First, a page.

Online Climate Change Connection 3.1: Climate Change and the Development of Novel Biomes

Biomes contain a collection of plants, animals, and microorganisms that have similar climate tolerances and therefore overlapping geographic ranges associated with specific temperature and precipitation conditions (see Figure 3.4 in the textbook). A major emphasis of Unit 1 is the importance of physiological tolerance of the physical environment as the ultimate determinant of where a species can exist. In addition, species’ geographic distributions are subject to biological interactions such as competition and predation, as well as dispersal ability, which will be considered in Units 2, 3, and 4.

Although discussion of climate change usually focuses on temperature, patterns of precipitation have changed as well. Simultaneous changes in temperature and precipitation of differing magnitudes may result in the occurrence of climate combinations that are not currently found on Earth. These “novel” or “non-analog” climates could cause a reshuffling of organisms due to their climate tolerances, resulting in the appearance of biomes that do not occur today. For example, two species occurring under current climate conditions may have different ranges of precipitation where they can occur, despite similar temperature tolerances. Under a warmer, drier climate, one species may drop out of the biome, one may remain, and a new species may occur due to its ability to tolerate the drier conditions (Figure 1).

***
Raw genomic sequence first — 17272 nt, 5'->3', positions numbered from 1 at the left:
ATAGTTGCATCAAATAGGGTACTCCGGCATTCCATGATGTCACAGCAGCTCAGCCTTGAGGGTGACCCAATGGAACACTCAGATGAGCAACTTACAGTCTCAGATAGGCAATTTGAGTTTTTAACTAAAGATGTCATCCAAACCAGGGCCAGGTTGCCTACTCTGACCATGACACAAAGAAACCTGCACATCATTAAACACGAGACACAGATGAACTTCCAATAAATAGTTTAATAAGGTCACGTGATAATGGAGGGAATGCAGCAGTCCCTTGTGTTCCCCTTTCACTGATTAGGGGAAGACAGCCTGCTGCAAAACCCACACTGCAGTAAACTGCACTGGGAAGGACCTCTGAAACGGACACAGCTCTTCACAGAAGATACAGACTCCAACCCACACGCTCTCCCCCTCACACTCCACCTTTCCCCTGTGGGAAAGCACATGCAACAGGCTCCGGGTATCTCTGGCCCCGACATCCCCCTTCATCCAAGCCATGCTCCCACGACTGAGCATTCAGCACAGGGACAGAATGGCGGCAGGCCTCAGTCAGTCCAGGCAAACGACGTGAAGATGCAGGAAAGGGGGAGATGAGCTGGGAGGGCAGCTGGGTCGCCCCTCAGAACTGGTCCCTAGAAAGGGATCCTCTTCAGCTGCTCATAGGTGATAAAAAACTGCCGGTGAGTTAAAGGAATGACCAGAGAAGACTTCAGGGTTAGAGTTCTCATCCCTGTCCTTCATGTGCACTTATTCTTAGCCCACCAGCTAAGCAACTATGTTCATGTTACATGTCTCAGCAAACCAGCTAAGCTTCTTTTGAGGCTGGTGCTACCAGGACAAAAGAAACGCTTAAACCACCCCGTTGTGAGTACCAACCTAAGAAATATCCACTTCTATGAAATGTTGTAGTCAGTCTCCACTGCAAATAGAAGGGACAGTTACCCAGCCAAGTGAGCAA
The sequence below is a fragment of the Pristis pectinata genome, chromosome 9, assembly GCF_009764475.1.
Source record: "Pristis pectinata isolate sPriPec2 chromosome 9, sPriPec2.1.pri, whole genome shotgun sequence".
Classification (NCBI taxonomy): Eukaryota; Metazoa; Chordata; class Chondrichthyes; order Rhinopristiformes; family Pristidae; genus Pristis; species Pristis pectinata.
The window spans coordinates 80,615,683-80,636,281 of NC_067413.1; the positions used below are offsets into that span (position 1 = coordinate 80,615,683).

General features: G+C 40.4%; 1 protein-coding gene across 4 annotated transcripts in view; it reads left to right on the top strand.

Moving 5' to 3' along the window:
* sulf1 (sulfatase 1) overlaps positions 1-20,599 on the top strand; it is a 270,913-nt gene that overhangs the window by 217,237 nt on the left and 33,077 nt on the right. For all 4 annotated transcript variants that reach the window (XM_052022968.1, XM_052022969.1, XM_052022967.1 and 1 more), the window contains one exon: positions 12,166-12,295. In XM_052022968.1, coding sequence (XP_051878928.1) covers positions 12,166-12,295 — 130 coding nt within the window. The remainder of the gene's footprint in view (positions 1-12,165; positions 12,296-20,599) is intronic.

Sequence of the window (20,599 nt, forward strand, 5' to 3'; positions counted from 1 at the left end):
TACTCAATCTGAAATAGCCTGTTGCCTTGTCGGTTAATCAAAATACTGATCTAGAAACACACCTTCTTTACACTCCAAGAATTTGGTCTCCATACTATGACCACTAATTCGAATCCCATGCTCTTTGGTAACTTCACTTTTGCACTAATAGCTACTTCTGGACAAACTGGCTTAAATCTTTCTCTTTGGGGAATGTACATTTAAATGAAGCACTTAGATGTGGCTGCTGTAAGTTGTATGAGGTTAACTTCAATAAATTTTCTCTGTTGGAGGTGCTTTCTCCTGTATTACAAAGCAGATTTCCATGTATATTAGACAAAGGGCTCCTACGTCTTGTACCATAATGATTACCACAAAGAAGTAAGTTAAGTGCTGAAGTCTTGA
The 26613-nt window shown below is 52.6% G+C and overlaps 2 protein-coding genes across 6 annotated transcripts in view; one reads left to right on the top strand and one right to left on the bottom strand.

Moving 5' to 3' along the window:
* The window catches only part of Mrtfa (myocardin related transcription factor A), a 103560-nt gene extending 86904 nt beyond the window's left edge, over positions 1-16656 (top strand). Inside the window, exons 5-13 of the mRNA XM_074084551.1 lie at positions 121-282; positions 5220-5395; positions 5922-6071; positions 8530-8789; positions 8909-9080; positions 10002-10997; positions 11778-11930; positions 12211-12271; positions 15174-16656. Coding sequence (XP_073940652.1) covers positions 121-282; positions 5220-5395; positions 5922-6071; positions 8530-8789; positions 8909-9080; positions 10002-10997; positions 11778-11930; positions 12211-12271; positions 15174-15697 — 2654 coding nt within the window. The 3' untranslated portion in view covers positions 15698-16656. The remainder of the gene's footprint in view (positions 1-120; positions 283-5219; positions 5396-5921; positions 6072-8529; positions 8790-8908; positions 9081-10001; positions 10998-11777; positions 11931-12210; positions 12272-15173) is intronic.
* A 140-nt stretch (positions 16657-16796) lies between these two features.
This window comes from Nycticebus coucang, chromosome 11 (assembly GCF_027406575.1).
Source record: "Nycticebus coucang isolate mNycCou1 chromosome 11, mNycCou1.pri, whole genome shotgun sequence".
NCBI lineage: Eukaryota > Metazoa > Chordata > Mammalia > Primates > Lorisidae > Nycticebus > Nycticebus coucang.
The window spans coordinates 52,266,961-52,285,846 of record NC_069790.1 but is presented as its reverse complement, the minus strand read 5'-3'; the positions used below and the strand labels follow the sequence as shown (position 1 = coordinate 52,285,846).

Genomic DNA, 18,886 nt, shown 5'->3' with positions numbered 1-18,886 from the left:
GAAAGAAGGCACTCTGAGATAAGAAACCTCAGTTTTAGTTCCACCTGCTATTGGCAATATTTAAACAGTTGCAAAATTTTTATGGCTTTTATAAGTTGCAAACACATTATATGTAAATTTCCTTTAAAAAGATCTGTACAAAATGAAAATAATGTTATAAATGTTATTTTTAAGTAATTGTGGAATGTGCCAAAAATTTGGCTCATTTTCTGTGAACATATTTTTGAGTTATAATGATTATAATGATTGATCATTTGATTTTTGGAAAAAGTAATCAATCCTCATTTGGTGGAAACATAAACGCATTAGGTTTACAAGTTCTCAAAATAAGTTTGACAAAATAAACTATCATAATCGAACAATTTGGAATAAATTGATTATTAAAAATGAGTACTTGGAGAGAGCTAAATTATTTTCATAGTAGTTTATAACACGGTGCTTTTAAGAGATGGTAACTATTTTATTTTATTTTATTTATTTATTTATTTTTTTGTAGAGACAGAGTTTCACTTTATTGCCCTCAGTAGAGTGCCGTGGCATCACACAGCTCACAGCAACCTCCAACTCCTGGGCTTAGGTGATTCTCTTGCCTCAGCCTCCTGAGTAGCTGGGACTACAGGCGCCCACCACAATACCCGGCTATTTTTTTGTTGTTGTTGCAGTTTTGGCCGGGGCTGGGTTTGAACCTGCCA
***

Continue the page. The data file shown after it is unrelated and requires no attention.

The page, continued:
A graph plots temperature versus precipitation for three species, A, B, and C, by current and future climate. The species are represented as ovals on the graph. C lies on the left of the graph, only slightly intersecting A on the right. B intersects both C and A. Current climate is an oval between B and A. Future climate is an oval between C and B.
Figure 1  Potential Influence of Climate Change on Three Co-occurring Species  Over time, the current climate in a region may become hotter and drier, extending beyond the range of temperature and precipitation in the current climate (as indicated by the solid ellipses). Species A, which has a range of tolerance indicated by the dotted ellipsis surrounding it, will not be able to occur in the new climate. However, Species B will able to remain. Species C, which is not able to occur in the current climate, will be able to exist in the new climate. As a result, a new collection of species may occur, with different dominant species or growth forms, creating a novel biome. (After S. T. Jackson and J. T. Overpeck. 2000. Paleobiology 26S: 194–220.)

Such change in climate conditions and associated novel biomes are known to have occurred in the past (Overpeck et al. 1992; Jackson and Williams 2004). During the period of deglaciation following the last ice age, climates with greater seasonal temperature changes than those of today occurred. Several novel biome types occurred in association with these climates (Figure 2; see also Figure 25.16), including an association of spruce and ash trees not found in any biomes today (Williams et al. 2001).

A map of North America shows novel assemblages in the country by years before present. The data from the graph are as follows.
- 21,000 years before present: small patches in the north-eastern parts of the United States.
- 16,000 years before present: large patches in the north-eastern parts of the United States and small patches in the north-western parts of Canada.
- 14,000 years before present: larger patches in the north-eastern parts of the United States and large patches in the north-western parts of Canada.